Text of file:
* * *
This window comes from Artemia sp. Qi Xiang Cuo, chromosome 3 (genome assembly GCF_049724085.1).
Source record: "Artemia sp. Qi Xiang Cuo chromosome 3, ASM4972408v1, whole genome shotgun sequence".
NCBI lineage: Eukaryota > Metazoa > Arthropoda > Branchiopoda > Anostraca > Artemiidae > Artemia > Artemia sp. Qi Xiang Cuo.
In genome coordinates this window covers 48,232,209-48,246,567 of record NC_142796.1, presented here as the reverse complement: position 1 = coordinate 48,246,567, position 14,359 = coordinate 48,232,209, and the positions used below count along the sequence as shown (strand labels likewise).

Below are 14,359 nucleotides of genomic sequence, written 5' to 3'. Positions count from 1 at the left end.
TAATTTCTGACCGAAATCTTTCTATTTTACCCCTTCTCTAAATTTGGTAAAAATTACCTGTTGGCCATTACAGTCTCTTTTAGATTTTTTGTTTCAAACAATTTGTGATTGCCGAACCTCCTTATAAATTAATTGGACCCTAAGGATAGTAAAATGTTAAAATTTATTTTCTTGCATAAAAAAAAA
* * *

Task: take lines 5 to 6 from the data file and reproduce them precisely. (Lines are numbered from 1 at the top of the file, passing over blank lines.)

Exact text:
Below are 14,359 nucleotides of genomic sequence, written 5' to 3'. Positions count from 1 at the left end.
TAATTTCTGACCGAAATCTTTCTATTTTACCCCTTCTCTAAATTTGGTAAAAATTACCTGTTGGCCATTACAGTCTCTTTTAGATTTTTTGTTTCAAACAATTTGTGATTGCCGAACCTCCTTATAAATTAATTGGACCCTAAGGATAGTAAAATGTTAAAATTTATTTTCTTGCATAAAAAAAAA